Stressed out? Reflexology and the Nervous System. Why it works.

The human body is a remarkable thing. I think we take the magic of it for granted. We wouldn’t function at all if it weren’t for the Nervous System.

Composed of the Central Nervous System and Peripheral Nervous System, the nervous system runs the body. There are also the special senses: the eyes, ears, and skin. They give us messages from the outside.

The central nervous system (CNS) consists of the brain and spinal cord. The brain is protected by the skull; the spinal cord is protected by the spine. We know the brain controls: speech, hearing, sight, and emotion. The hypothalamus – located in the brain, is an interlink between the nervous and endocrine systems. It connects to the pituitary gland and plays a key role in maintaining body homeostasis – balance. I believe our body always tries to return to a state of balance.

The peripheral nervous system (PNS) is both voluntary and autonomic: made up of nerves and their branches that start in the brain or spinal cord, leave them and go to other parts of the body. Vertebrae protect the spinal cord. The vertebrae get larger as they move down the spine, this makes sense as there’s more of us to support. Between each vertebra is a disc. Pairs of nerves exit each vertebrae. The voluntary part of the peripheral nervous system is all the nerves that go to and from the muscles that you have some control over. The autonomic part of the peripheral nervous system is all the nerves that travel to your organs and glands. We have little conscious control over these nerves.

The peripheral nervous system contains 12 pairs of nerves starting in the brain going to structures of the head and neck and 31 pairs of spinal nerves starting in the spinal cord travelling to the rest of the body. The peripheral nerves exit the spinal cord and run around the body, like veins and arteries. There are motor and sensory nerves. Sensory nerves move in the direction of the brain, motor nerves move away from the brain.

Most of us experience a pinched sciatic nerve from time-to-time. The biggest nerve; the size of a man’s thumb at its largest point, it carries a major portion of signals from the sacral plexus to the legs, exits the spinal column and feeds the legs and branches off. Where it leaves the spinal column it is prone to compression and this is often the sciatic pain people experience. In a reflexology treatment we work four reflexes specific to the sciatic nerve.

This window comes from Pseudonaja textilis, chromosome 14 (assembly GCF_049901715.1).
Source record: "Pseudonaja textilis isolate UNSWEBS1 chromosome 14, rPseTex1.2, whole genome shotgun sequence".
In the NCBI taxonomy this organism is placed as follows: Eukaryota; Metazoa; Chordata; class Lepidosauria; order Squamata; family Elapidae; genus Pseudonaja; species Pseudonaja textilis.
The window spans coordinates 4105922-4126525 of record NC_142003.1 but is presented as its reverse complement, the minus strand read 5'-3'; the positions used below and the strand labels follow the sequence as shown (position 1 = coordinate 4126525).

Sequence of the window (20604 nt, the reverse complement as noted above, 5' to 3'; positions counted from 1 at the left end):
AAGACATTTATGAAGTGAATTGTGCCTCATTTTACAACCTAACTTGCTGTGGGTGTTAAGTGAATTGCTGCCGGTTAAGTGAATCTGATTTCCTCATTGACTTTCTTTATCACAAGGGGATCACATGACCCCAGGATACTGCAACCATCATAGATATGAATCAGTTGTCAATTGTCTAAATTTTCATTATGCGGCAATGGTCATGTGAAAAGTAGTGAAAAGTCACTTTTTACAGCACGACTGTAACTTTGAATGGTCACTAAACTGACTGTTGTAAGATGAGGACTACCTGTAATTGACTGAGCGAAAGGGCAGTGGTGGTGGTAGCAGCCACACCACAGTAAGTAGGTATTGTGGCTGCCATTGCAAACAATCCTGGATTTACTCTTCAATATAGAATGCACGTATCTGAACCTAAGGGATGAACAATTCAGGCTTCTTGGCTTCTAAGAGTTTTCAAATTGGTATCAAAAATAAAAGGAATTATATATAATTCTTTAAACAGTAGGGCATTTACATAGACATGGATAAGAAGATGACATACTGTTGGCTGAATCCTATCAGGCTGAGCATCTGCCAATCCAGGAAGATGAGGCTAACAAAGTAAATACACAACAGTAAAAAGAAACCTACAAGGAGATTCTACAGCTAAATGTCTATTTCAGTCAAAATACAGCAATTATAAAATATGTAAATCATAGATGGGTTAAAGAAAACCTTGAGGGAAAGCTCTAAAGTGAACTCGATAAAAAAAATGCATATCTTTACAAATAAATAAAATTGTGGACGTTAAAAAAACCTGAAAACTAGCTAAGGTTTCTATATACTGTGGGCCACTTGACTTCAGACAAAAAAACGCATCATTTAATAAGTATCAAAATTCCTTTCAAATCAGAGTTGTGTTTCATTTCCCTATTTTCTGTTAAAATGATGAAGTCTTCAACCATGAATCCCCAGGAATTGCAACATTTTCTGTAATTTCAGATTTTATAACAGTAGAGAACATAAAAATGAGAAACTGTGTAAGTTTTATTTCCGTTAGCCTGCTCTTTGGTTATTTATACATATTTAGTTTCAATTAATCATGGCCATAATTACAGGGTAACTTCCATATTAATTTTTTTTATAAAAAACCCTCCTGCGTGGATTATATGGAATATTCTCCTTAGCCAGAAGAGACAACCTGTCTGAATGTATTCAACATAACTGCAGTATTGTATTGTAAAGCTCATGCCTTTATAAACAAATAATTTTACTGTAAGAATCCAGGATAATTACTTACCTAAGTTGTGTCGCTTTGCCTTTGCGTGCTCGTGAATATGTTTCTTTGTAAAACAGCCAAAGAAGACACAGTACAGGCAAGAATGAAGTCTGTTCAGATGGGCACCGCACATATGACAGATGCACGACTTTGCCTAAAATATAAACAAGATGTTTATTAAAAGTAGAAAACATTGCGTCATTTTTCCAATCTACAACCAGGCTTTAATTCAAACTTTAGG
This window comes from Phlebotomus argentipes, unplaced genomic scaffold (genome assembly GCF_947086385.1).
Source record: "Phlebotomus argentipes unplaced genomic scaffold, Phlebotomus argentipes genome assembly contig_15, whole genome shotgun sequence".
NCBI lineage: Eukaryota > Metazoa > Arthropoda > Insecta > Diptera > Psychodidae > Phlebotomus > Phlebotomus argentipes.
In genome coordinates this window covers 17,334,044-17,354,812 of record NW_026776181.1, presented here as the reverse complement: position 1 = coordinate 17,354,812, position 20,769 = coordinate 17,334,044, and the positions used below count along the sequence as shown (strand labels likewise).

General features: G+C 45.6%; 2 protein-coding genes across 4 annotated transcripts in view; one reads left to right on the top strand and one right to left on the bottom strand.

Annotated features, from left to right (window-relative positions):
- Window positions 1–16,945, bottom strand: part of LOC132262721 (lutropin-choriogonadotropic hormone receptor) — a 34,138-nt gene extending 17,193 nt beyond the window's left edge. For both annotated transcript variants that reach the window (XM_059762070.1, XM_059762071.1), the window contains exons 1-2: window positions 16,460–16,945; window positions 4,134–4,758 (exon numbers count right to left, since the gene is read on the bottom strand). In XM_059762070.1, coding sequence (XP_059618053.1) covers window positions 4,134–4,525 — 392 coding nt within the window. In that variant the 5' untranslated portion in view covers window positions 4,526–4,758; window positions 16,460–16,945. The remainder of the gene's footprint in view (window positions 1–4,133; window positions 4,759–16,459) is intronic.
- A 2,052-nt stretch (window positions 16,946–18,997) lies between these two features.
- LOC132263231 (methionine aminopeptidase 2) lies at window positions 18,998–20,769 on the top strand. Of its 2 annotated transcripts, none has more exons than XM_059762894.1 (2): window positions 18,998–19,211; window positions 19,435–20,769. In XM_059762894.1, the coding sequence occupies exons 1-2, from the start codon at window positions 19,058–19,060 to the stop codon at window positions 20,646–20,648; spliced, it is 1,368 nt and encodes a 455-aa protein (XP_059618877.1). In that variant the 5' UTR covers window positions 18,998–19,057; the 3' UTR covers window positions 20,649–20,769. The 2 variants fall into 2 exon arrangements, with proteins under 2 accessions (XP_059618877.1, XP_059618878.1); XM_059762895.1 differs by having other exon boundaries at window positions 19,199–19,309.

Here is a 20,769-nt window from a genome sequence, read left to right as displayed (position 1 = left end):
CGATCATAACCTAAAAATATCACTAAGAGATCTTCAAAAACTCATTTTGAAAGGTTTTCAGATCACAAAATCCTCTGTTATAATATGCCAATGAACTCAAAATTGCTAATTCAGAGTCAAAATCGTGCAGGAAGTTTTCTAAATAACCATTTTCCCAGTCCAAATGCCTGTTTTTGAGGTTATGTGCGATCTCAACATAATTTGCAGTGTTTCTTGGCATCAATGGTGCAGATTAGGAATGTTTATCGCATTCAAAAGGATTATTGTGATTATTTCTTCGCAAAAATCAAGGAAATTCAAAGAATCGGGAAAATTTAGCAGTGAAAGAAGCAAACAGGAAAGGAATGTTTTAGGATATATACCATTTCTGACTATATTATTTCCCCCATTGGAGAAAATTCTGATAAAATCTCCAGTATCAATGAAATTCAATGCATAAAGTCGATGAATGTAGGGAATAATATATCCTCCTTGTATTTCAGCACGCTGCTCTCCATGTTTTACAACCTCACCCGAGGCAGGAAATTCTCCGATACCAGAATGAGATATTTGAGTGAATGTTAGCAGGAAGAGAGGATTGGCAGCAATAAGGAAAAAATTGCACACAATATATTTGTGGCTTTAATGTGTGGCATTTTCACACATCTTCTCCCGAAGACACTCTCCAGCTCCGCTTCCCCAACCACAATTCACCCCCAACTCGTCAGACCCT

A plexus is a bundle of nerves. There are many of them throughout the body. The solar plexus, in the middle of the diaphragm, is one most of us are familiar with. We’ve all felt, in a moment of shock, a little punch in the gut. This is the solar plexus firing as it sets off the fight or flight response of the sympathetic nervous system.

Imagine you are reading a book in your favourite chair and suddenly a door slams shut.

The sympathetic nervous system revs the system up — moves us into fight or flight (state of stress), increases the heart rate, blood pressure, and blood sugar, and moves blood to the extremities. It stops the digestive process. This is a basic response to threat.

I think a major problem with our culture is we are stuck in sympathetic nervous system overload. We don’t go into this state as an occasional thing, but are rather living in this state 24 hours a day, and are showing stress-related disease. As an example: We wake in the morning, haven’t even got out of bed and we are already going through our to do list for the day. This isn’t natural.

The parasympathetic nervous system slows the system down. A state of rest and repair, this system lowers our heart rate and blood pressure. This is the optimum time for us to efficiently digest our food. It should be clear to us — in this hectic world, our digestive systems aren’t working properly. It’s no wonder many people have digestive issues.

During a reflexology treatment, the practitioner focuses on the brain, head, hypothalamus, eyes, ears, inner ear, solar plexus, and sciatic nerve reflexes.

The beauty of a reflexology treatment is it immediately switches a person’s nervous system from sympathetic mode (fight or flight), to parasympathetic mode (rest and repair). This occurs during each reflexology session.

As a reflexologist, I notice the person’s breathing slow down, they may sigh, feel sleepy, their mood may change from one of agitation to one of peacefulness. This should be normal. The body wants to be in a state of homeostasis – balance. Unfortunately, this delicious calm feeling is rare.

If you are unable to have a reflexology treatment, a few other ways you can support your nervous system and reduce stress, are: laugh, smile, exercise, meditate, breathing exercises, and walking in nature.